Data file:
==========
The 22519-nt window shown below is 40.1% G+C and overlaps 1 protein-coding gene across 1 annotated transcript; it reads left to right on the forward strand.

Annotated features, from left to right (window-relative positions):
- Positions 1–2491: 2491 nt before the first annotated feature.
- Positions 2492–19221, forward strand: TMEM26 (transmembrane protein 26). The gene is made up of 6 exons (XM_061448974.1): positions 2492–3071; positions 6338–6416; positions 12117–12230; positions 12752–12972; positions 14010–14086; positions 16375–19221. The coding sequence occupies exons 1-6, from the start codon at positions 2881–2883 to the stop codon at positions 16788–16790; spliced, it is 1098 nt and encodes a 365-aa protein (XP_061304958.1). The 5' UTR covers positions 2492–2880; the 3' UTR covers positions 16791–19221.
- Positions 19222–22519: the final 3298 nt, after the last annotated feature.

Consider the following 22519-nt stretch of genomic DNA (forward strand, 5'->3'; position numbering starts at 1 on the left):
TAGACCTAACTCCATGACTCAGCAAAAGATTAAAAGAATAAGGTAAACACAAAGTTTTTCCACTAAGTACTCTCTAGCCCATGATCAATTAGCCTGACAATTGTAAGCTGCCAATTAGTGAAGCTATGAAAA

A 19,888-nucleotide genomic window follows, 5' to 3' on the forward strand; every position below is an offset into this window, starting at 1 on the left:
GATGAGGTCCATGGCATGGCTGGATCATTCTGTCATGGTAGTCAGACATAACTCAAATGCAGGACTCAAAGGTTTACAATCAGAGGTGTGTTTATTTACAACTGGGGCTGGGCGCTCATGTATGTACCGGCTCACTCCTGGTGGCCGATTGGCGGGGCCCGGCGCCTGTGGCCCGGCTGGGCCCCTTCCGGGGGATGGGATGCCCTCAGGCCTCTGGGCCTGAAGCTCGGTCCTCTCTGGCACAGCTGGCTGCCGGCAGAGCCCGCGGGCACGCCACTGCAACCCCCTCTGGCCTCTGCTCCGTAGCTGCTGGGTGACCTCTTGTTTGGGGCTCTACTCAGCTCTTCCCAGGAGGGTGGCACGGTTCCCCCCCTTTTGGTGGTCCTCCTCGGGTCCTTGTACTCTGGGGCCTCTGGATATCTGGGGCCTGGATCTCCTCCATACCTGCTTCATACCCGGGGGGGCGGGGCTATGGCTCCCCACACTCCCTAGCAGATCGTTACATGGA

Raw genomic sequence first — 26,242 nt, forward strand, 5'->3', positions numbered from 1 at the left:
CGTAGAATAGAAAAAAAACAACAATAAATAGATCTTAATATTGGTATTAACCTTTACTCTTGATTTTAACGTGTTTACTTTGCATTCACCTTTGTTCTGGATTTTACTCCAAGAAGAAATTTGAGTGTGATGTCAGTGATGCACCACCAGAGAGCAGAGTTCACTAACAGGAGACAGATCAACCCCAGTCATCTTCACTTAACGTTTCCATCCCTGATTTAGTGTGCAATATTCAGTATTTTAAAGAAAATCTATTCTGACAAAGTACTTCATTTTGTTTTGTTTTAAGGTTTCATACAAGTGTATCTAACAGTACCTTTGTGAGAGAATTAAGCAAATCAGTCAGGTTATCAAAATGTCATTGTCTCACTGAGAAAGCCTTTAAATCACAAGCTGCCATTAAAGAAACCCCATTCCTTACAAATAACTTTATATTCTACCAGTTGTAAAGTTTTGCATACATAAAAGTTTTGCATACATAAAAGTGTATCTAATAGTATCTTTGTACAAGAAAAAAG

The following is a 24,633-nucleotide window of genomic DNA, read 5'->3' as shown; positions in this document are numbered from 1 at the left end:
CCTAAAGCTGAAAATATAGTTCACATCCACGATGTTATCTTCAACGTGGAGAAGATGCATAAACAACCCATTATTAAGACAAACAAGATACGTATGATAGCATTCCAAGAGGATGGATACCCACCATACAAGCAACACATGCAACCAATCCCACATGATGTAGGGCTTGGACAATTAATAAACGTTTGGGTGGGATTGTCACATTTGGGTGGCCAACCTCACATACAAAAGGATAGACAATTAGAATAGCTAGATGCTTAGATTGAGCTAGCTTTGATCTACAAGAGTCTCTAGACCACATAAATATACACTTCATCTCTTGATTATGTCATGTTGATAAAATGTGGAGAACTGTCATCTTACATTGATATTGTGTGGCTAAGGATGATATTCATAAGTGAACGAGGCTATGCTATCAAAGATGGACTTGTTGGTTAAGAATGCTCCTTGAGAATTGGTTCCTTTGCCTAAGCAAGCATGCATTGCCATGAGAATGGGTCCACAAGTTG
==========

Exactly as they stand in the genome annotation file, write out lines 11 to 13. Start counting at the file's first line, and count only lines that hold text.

CGTAGAATAGAAAAAAAACAACAATAAATAGATCTTAATATTGGTATTAACCTTTACTCTTGATTTTAACGTGTTTACTTTGCATTCACCTTTGTTCTGGATTTTACTCCAAGAAGAAATTTGAGTGTGATGTCAGTGATGCACCACCAGAGAGCAGAGTTCACTAACAGGAGACAGATCAACCCCAGTCATCTTCACTTAACGTTTCCATCCCTGATTTAGTGTGCAATATTCAGTATTTTAAAGAAAATCTATTCTGACAAAGTACTTCATTTTGTTTTGTTTTAAGGTTTCATACAAGTGTATCTAACAGTACCTTTGTGAGAGAATTAAGCAAATCAGTCAGGTTATCAAAATGTCATTGTCTCACTGAGAAAGCCTTTAAATCACAAGCTGCCATTAAAGAAACCCCATTCCTTACAAATAACTTTATATTCTACCAGTTGTAAAGTTTTGCATACATAAAAGTTTTGCATACATAAAAGTGTATCTAATAGTATCTTTGTACAAGAAAAAAG

The following is a 24,633-nucleotide window of genomic DNA, read 5'->3' as shown; positions in this document are numbered from 1 at the left end:
CCTAAAGCTGAAAATATAGTTCACATCCACGATGTTATCTTCAACGTGGAGAAGATGCATAAACAACCCATTATTAAGACAAACAAGATACGTATGATAGCATTCCAAGAGGATGGATACCCACCATACAAGCAACACATGCAACCAATCCCACATGATGTAGGGCTTGGACAATTAATAAACGTTTGGGTGGGATTGTCACATTTGGGTGGCCAACCTCACATACAAAAGGATAGACAATTAGAATAGCTAGATGCTTAGATTGAGCTAGCTTTGATCTACAAGAGTCTCTAGACCACATAAATATACACTTCATCTCTTGATTATGTCATGTTGATAAAATGTGGAGAACTGTCATCTTACATTGATATTGTGTGGCTAAGGATGATATTCATAAGTGAACGAGGCTATGCTATCAAAGATGGACTTGTTGGTTAAGAATGCTCCTTGAGAATTGGTTCCTTTGCCTAAGCAAGCATGCATTGCCATGAGAATGGGTCCACAAGTTG